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Frequently Asked Questions

Whether we have the answer you’re looking for or not, we are always here to help however we can. Below are some of commonly asked questions.



Is my relationship abusive?

Parents do not sit with their child during the interview. Although it is often difficult for children to talk about what has happened, most children are comfortable in separating from their parents and talking with the Forensic Interviewer.


What is sexual assault?

Parents are not permitted to sit with the Team during an interview. Because this is an investigation, the Team members need to carefully observe, assess, and document the interview and would be unavailable to respond to your concerns or questions during that time. You will be able to meet with the Team after the interview to hear about what happened and to ask any questions.


Sexual assault can be a range of experiences identified by the person who experienced it. It occurs when a person is forced, coerced, and/or manipulated into any unwanted sexual activity. Sexual assault is a term that includes a wide range of victimizations which may or may not involve force or be illegal. 

Sexual assault affects people from a wide variety of backgrounds– age, race, class, culture, gender, sexual orientation, gender identity, and sexuality. Perpetrators use sexual assault to control.

Typically, sexual assault is not about sex, but about manipulation, exploitation, humiliation and exerting power over another person.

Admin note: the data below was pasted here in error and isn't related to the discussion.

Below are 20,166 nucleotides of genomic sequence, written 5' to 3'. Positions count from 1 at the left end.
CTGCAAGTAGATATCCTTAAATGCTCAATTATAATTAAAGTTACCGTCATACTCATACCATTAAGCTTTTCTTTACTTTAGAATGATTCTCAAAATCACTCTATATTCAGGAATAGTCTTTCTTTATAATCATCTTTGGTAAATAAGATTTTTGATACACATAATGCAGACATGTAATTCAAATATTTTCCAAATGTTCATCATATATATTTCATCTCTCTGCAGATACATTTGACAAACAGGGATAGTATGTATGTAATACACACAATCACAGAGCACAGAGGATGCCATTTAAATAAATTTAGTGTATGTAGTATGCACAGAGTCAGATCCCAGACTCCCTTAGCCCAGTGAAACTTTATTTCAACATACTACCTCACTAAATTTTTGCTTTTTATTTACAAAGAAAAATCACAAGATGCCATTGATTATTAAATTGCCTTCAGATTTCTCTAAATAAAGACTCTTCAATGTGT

Sexual violence deeply affects many areas of our lives: health, spirituality, emotions, sexuality, and relationships. These are areas of hurt and areas where we offer healing services. You don’t have to meet a certain criteria to get help from an advocate.  We are here to help you navigate your options, feeling and help you understand 


Where are you located?

Children are most comfortable when they have been informed about what to expect. It is important to explain to your child that he or she will be meeting with someone to talk about what has happened to him/her. You can let your child know that the interviewer is a person who talks to many children. You should not tell your child what to say, but simply encourage your child to tell the truth. Some children may need to be reassured and told that they have done nothing wrong. You can let your child know that a medical exam may be conducted but it is not a painful exam and you will be able to be with them.


Will this be the only time my child will have to speak about what happened?

Participation in this interview does not mean that your child will never have to speak about the incident(s) again. The Assistant District Attorney and Victim Witness Advocate will consult with you about the decision to prosecute the case and discuss your family’s involvement in the court process. In addition, some children choose to continue to speak about their experiences with family, friends, and/or are encouraged to speak with counselors as a way to address their thoughts or feelings about what has happened.